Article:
Drug Companies Will Have to Disclose Prices in TV Ads

From Medical News (Physicians First Watch) published May 10, 2019

Direct-to-consumer television ads for prescription drugs covered by Medicare or Medicaid will have to disclose the list price if it’s $35 or more for a month’s supply (or the usual course of treatment), the U.S. Department of Health and Human Services said on Wednesday.

HHS noted that the 10 most frequently advertised drugs cost between $480 and $17,000.

The rule is expected to go into effect within 60 days.

Separately, the Trump administration on Thursday said it wants to reduce surprise medical billing. Here are two of the proposals the administration put forth: In emergencies, patients shouldn’t be billed above the amount they’re allowed in-network, even if they receive care outside their network. Patients should also be given information before receiving care about whether the providers are in their insurance network and how much out-of-network care could cost.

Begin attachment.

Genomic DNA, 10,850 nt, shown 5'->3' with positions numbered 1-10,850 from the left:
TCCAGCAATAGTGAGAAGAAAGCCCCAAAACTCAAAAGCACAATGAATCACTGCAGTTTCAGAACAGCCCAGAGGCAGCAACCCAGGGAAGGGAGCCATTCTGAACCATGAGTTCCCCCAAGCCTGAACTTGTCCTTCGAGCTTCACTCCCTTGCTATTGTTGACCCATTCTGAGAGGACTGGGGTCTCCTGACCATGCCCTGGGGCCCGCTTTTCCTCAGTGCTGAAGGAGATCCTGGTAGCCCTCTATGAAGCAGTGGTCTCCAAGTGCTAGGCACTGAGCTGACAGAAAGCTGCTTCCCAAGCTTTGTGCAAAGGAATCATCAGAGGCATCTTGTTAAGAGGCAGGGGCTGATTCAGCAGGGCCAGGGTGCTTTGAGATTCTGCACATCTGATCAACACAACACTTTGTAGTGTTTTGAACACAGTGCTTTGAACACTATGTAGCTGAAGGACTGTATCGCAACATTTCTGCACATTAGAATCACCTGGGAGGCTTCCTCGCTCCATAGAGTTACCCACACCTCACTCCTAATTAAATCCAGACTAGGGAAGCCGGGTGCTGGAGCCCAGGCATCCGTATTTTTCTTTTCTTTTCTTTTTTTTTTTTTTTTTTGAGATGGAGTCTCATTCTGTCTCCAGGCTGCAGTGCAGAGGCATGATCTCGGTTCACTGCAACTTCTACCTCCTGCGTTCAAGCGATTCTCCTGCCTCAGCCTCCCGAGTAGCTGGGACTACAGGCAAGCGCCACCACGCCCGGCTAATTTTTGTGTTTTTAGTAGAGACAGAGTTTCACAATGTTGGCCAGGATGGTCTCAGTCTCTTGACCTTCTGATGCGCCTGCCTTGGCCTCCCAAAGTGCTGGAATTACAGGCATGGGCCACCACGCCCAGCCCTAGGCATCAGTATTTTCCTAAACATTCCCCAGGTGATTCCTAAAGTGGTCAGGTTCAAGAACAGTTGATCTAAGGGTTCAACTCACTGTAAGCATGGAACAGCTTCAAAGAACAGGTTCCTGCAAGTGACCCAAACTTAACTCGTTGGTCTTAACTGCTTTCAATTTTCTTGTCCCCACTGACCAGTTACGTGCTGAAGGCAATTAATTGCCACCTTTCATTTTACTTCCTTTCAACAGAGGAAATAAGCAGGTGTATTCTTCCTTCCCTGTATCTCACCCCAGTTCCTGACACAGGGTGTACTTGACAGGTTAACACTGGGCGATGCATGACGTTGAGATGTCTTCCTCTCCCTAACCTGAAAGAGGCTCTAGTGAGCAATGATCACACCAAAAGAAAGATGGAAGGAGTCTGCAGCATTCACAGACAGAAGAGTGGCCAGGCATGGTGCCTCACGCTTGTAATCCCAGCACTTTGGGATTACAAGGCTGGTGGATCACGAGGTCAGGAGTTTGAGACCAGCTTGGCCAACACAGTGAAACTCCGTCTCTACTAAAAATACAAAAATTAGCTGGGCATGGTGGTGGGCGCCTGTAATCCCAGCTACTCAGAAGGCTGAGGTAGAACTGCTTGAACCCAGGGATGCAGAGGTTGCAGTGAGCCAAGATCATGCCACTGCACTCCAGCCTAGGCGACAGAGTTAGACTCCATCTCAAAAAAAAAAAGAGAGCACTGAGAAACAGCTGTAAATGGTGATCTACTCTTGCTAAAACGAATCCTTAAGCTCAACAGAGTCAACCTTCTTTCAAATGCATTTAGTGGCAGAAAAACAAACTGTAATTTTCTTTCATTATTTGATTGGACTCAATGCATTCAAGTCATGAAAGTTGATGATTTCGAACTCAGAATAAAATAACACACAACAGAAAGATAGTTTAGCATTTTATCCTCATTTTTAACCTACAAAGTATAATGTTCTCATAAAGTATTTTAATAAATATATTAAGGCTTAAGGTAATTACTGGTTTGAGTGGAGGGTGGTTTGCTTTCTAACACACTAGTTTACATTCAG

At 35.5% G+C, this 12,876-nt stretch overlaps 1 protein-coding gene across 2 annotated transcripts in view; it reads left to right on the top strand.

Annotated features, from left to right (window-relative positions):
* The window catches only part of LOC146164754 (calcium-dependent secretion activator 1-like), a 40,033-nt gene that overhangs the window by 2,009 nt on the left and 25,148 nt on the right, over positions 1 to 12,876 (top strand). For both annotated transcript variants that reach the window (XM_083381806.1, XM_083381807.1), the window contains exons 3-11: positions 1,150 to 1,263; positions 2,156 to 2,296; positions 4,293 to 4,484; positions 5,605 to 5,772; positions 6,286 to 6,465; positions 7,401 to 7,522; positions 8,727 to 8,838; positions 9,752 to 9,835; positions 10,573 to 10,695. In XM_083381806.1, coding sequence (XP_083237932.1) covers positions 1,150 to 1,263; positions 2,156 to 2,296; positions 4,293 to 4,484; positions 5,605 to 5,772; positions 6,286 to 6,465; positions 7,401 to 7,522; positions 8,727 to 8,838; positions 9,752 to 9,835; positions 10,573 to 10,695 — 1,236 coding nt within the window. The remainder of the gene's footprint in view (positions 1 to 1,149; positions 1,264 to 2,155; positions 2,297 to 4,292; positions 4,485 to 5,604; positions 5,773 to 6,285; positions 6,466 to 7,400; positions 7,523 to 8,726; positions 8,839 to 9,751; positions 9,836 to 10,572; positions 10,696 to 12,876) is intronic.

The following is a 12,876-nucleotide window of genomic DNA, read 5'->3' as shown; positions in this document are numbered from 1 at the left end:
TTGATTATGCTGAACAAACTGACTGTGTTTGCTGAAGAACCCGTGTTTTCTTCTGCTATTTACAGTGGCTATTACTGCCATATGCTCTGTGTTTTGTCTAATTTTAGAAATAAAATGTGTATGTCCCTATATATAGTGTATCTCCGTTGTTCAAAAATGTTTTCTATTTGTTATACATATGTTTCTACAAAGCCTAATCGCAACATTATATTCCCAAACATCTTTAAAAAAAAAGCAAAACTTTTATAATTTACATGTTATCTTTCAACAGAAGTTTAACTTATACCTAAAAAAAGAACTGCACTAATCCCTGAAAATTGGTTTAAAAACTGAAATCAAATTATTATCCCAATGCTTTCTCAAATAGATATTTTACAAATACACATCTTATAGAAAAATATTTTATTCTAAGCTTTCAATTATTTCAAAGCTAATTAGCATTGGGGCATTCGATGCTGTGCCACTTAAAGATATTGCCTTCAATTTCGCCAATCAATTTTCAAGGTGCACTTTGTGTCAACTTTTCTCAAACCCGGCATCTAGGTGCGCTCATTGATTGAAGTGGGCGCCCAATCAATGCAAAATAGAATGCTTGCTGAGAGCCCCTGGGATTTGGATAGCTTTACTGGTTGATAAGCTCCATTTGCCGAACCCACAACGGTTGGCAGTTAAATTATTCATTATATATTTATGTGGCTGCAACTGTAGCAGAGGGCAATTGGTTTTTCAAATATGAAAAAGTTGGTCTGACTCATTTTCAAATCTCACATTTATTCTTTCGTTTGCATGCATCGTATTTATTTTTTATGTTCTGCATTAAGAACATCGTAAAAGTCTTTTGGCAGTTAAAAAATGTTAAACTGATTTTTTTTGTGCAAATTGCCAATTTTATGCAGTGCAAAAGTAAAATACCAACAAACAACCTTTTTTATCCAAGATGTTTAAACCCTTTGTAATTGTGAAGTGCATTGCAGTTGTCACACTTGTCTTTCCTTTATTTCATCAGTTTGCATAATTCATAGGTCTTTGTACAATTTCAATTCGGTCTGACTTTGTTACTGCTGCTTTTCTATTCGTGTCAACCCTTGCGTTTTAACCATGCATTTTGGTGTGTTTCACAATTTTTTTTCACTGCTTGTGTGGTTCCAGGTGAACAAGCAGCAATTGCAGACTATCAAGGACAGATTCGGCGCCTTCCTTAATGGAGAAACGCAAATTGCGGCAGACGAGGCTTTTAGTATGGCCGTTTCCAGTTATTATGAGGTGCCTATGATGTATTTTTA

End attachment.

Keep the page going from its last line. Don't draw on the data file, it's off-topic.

LINK(S):

HHS news release on finalized rule (Free)

HHS fact sheet on drug pricing transparency (Free)

Final rule (Free PDF)

White House statement on surprise drug billing (Free)

Background: Physician’s First Watch 2018 coverage of proposed rule (Free)

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